While Dlimi loves the desert, he does have one complaint: “The camel dairy industry is valued everywhere in the world except here.”
Camel milk is trendy with health-conscious consumers and the lean meat is excellent, Dlimi claims.
Today though, it is small livestock farming that is the main agricultural focus, in response to what non-nomadic Moroccans tend to eat.
The 266,000 square kilometers (106,400 square miles) of Western Sahara under Moroccan control hosts some 6,000 herders, 105,000 camels, and 560,000 sheep and goats, according to figures from Rabat.
In other arid countries, including Saudi Arabia, intensive farming of camels has taken off.
But, while Moroccan authorities have undertaken several studies into developing Western Sahara’s camel industry, these have not so far been acted upon.
Regardless, a local adage holds that he who has no camel, has nothing.
“Some say that Saharans are crazy because when they have money they spend it on four feet,” Dlimi jokes.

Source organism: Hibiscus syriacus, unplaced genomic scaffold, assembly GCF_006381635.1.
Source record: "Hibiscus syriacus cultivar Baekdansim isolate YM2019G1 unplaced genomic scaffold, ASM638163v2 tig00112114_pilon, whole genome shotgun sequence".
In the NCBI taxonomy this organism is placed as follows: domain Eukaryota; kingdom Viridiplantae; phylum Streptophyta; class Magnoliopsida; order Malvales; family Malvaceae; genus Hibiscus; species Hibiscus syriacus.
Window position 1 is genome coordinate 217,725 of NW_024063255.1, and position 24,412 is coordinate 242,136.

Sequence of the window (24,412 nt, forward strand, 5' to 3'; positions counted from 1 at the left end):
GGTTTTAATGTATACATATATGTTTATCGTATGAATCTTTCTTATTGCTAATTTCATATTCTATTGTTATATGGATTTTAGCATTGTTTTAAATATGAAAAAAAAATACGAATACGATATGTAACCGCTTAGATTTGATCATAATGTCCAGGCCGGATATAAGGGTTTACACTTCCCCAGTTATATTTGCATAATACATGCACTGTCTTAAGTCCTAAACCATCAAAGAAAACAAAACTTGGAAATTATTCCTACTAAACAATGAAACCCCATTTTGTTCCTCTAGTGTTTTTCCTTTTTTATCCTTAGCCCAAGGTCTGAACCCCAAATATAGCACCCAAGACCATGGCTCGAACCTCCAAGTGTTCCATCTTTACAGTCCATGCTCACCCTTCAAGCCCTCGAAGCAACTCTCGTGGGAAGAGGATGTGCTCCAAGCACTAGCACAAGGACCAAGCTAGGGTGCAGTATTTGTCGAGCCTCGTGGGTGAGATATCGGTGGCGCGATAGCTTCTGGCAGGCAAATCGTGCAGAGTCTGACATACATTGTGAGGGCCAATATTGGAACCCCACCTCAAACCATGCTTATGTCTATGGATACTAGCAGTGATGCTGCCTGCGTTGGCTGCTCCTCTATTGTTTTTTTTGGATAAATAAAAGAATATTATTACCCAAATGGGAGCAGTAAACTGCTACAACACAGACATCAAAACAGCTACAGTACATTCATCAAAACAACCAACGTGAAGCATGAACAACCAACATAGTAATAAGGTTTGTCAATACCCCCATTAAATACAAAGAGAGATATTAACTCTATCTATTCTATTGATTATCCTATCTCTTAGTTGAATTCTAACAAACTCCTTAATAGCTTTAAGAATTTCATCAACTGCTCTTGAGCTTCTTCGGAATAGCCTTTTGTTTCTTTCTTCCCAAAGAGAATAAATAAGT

For him, 20,000 dirhams ($2,000) spent on a camel is a safe investment.
But it is also a consuming passion.
His Facebook page and WhatsApp messages are filled with talk of camel husbandry techniques, research and racing.
Racing “is a pleasure and it pays,” Dlimi said.
Since the United Arab Emirates funded construction of a camel racing track at Tantan, 900 kilometers (560 miles) to the north, racing animals have appreciated in value and can sell for up to 120,000 dirhams, according to Dlimi.
To train his racing camels, Dlimi chases the young animals across the desert in his 4X4.
The technique has made him an eight-time champion in national competitions, he said.
But camels can be stubborn, Dlimi stressed, telling of how he once sold his best champion for a “very good price,” but the animal refused to race once it had changed hands.